Proportionality and the Ethics of Private Investigations – Pt 2

  • 30 September 2014

Insurers’ use of private investigators has been criticised for being “aggressive and inappropriate”. In response, their trade body, the Association of British Insurers, has issued guidelines to insurers on how best to instruct and use private investigators. The revised guidelines issued this month call on insurers to appoint only those “who operate… to high ethical standards.” It’s a fine call, but one that isn’t helped by the framework on offer being focussed almost entirely on governance procedures.

Those procedures help, but only up to a point. If you really do want your private investigations to be undertaken to the ‘highest ethical standards’, you need to frame your decision making process around the ethical dimensions that matter most. I’ve touched on consent and conflicts of interest in an earlier post, so in this post, I want to look at a key yardstick for the ethics of investigations: proportionality.

Proportionality is about whether or not the harms of a particular act outweigh the benefits of that act. Insurers need to apply proportionality across two distinct dimensions: the first is the decision about whether or not to carry out investigatory work, and the second is the decision about the methods to be deployed in such investigatory work.

And that balance between harm and benefits needs to be weighed up from two perspectives: that of the insurer and that of the customer. This is because the fairness element in ‘Treating Customers Fairly’ cannot be weighed up by only one side to the claim situation.

Some investigations are clearly proportionate (e.g. checks to ensure that the claimant is who they say they are) and some are clearly disproportionate (e.g. surveillance on a claimant’s children). So how do you weigh up those grey areas in between? You do this by focussing on the key words in that definition of proportionality given earlier: benefits, harms and outweigh.

Benefits and Harms

So what benefits should count towards a weighing up of whether to incept an investigation? There are three types:

  • sufficient just causes: e.g. to be sure of certain material details about a claim;
  • contributing just causes: e.g. sending a signal to other potential fraudsters;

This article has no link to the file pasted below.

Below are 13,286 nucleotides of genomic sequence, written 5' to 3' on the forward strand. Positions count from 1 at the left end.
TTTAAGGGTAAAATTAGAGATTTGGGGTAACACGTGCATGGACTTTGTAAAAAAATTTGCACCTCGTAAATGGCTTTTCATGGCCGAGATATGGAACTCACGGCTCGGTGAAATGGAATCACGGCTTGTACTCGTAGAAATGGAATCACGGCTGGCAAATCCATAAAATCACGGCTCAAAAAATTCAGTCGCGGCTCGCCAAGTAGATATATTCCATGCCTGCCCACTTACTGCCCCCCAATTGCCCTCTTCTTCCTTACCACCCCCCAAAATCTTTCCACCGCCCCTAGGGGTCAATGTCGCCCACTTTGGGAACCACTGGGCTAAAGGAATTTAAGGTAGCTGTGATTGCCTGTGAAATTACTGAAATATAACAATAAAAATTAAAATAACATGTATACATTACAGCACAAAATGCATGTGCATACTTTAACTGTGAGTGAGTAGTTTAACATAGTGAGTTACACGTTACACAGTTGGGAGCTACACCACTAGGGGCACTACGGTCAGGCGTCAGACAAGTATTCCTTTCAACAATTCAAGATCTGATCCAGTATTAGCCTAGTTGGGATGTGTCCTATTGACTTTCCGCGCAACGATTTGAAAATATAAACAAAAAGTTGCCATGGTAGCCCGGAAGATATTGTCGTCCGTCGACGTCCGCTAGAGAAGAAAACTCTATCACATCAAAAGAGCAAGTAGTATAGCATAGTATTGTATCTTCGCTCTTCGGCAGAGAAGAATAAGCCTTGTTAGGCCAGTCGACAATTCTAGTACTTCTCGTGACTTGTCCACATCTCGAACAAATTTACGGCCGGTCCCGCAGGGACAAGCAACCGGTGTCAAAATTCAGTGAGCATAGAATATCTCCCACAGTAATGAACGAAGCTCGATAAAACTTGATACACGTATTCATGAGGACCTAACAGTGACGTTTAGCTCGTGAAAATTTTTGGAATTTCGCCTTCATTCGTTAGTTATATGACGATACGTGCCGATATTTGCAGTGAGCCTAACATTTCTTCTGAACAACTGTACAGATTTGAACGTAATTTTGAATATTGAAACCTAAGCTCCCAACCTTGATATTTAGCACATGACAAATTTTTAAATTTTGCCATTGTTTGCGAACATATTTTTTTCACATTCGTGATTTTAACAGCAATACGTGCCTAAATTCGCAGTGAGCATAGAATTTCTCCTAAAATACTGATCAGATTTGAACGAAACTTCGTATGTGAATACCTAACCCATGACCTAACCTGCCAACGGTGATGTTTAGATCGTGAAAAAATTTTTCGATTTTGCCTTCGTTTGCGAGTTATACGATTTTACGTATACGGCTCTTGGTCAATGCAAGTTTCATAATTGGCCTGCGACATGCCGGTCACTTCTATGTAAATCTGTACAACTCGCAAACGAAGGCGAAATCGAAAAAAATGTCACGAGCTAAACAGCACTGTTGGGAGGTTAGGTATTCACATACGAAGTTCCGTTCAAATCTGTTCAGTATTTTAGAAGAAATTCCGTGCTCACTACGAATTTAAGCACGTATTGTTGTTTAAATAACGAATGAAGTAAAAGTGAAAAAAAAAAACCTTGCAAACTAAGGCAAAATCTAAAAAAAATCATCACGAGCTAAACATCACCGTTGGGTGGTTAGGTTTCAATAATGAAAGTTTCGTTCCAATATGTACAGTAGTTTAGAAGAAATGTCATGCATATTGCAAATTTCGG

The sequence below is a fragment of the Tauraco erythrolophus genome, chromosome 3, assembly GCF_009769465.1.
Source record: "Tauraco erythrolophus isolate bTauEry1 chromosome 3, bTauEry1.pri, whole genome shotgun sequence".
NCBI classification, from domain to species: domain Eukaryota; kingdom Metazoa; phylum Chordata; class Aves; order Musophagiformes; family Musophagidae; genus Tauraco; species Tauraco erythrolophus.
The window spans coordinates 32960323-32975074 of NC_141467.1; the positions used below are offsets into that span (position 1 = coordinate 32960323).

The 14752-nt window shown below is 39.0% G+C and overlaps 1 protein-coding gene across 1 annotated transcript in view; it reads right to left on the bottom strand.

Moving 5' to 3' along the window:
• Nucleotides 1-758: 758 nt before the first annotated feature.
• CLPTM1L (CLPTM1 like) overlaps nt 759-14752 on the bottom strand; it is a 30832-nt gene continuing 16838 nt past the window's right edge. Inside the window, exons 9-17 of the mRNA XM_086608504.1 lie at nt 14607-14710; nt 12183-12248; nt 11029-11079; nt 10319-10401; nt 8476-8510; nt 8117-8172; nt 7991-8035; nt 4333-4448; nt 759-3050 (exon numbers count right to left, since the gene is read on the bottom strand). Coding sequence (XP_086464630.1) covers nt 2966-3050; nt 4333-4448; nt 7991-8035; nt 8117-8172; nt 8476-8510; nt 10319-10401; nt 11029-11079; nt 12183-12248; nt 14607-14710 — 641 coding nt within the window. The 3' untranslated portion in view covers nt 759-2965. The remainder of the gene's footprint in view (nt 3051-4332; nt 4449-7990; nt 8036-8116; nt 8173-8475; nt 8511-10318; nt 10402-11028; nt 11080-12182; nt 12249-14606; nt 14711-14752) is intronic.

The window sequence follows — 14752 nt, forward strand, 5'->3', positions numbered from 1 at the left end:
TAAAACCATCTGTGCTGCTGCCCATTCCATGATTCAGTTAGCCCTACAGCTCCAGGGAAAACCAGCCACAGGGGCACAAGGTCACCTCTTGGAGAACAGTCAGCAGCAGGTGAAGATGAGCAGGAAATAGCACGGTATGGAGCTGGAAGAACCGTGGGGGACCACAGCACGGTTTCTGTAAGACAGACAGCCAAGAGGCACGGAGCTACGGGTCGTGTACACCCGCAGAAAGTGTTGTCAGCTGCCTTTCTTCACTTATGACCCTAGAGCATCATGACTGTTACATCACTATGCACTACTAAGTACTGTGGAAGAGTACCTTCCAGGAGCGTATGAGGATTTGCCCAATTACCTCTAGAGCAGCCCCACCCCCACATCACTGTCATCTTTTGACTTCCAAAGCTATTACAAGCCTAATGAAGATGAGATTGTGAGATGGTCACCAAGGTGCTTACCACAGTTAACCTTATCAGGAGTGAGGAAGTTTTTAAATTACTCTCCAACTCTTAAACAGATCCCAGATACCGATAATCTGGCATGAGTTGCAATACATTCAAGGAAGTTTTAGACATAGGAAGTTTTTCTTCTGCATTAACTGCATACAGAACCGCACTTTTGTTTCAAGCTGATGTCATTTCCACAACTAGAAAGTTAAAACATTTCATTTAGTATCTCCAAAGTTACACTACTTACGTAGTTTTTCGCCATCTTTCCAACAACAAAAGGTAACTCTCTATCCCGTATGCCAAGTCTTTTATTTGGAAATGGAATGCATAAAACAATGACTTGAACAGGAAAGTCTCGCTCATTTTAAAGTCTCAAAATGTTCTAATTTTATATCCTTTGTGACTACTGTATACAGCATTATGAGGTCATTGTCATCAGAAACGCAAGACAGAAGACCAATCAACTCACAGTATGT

• peripheral benefits: e.g. putting your investment in fraud prevention to use.

An investigation would be justified by sufficient just causes, but not at all by peripheral benefits. Contributing just causes would only be counted if sufficient just causes existed (in other words, they are only supportive in nature)

What about harms? These need to be looked at in terms of both their significance (not all harms are equal) and their likelihood (not all harms might occur, just as not all benefits might occur).

And how do you determine if the benefits do outweigh the harms: a straight majority? There’s a view that as those benefits and harms are going to be weighed up more qualitatively than quantitatively, the benefits should outweigh the harms by a clear margin. If they don’t, then the default position of ‘not to investigate’ prevails.

Proportionality in Method

Just because, in a decision on whether or not to investigate, the benefits outweigh the harms by a clear margin, it does not then follow that investigators are given carte blanche to carry out the investigation in any way they wish. The method used in the investigation should be proportionate as well. This means a balancing of means versus ends.

Investigations can be carried out in a variety of ways and each could give rise to different harms, to different extents. Context matters therefore. Rather than list all possibile harms, it is perhaps best to organise them into three categories:

  • harms that arise from private investigatory activities per se (e.g. the levels of mistrust amongst claimants, social sorting, the chilling effect when considering making a claim);
  • harms on those who are being investigated (e.g. a range of privacy violations);
  • harms on those associated with the investigation, but not the specific subject of it (e.g. vulnerability).

What these harms have in common is intrusiveness. The more intrusive a method of investigation, the more information can be collected, but equally, the more harm is likely to result. Clearly the type of information being collected is important – the more intimate the information, the more harm escalates.

Conclusion

Proportionality is a key ingredient to any consideration of the ethics of private investigation. If insurers are setting themselves ‘high ethical standards’ for such work, and want to meet their ‘Treating Customers Fairly’ obligations, then a framework for weighing up proportionality in investigation decision making seems a must. What I’ve set out above is the beginnings of such a framework. As I said in the last post, claims fraud is a coin with two sides: important that it is confronted; important in the way it is confronted.  The public’s support for pursuing people suspected of claims fraud is dependent on the insurance sector giving due consideration to both sides of that coin.

I am indebted to Kevin Macnish of the University of Leeds and his paper ‘An Eye for an Eye: Proportionality and Surveillance’ in the August 2014 edition of ‘Ethical Theory and Moral Practice’ for a great deal of the philosophical structure underpinning this blog post.